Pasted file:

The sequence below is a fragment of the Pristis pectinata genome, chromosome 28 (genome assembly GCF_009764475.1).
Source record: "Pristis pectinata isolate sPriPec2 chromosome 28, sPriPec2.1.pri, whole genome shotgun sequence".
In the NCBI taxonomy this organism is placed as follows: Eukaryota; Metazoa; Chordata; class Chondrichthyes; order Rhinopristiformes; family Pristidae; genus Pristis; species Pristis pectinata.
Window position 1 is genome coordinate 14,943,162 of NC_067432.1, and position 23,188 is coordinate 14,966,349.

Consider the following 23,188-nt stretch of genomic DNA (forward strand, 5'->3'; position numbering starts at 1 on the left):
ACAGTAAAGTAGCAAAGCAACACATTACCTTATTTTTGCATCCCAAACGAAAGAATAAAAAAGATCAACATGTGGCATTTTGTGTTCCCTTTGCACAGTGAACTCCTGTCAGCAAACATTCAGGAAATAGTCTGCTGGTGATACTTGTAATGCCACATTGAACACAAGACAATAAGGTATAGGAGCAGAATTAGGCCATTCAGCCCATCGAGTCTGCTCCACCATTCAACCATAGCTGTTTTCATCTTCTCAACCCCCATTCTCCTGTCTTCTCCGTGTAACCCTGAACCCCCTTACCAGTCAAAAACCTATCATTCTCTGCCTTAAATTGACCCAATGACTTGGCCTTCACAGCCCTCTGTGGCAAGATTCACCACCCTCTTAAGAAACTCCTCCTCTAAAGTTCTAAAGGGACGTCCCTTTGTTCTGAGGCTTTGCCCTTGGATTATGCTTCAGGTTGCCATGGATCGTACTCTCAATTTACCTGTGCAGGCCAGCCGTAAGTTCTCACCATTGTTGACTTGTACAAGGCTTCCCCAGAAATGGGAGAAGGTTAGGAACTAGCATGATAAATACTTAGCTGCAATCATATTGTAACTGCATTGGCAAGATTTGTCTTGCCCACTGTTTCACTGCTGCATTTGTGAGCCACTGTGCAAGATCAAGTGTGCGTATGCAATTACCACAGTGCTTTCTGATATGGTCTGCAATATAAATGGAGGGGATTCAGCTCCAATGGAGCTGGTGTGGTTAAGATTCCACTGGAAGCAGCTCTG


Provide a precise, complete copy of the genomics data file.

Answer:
The sequence below is a fragment of the Pristis pectinata genome, chromosome 28 (genome assembly GCF_009764475.1).
Source record: "Pristis pectinata isolate sPriPec2 chromosome 28, sPriPec2.1.pri, whole genome shotgun sequence".
In the NCBI taxonomy this organism is placed as follows: Eukaryota; Metazoa; Chordata; class Chondrichthyes; order Rhinopristiformes; family Pristidae; genus Pristis; species Pristis pectinata.
Window position 1 is genome coordinate 14,943,162 of NC_067432.1, and position 23,188 is coordinate 14,966,349.

Consider the following 23,188-nt stretch of genomic DNA (forward strand, 5'->3'; position numbering starts at 1 on the left):
ACAGTAAAGTAGCAAAGCAACACATTACCTTATTTTTGCATCCCAAACGAAAGAATAAAAAAGATCAACATGTGGCATTTTGTGTTCCCTTTGCACAGTGAACTCCTGTCAGCAAACATTCAGGAAATAGTCTGCTGGTGATACTTGTAATGCCACATTGAACACAAGACAATAAGGTATAGGAGCAGAATTAGGCCATTCAGCCCATCGAGTCTGCTCCACCATTCAACCATAGCTGTTTTCATCTTCTCAACCCCCATTCTCCTGTCTTCTCCGTGTAACCCTGAACCCCCTTACCAGTCAAAAACCTATCATTCTCTGCCTTAAATTGACCCAATGACTTGGCCTTCACAGCCCTCTGTGGCAAGATTCACCACCCTCTTAAGAAACTCCTCCTCTAAAGTTCTAAAGGGACGTCCCTTTGTTCTGAGGCTTTGCCCTTGGATTATGCTTCAGGTTGCCATGGATCGTACTCTCAATTTACCTGTGCAGGCCAGCCGTAAGTTCTCACCATTGTTGACTTGTACAAGGCTTCCCCAGAAATGGGAGAAGGTTAGGAACTAGCATGATAAATACTTAGCTGCAATCATATTGTAACTGCATTGGCAAGATTTGTCTTGCCCACTGTTTCACTGCTGCATTTGTGAGCCACTGTGCAAGATCAAGTGTGCGTATGCAATTACCACAGTGCTTTCTGATATGGTCTGCAATATAAATGGAGGGGATTCAGCTCCAATGGAGCTGGTGTGGTTAAGATTCCACTGGAAGCAGCTCTG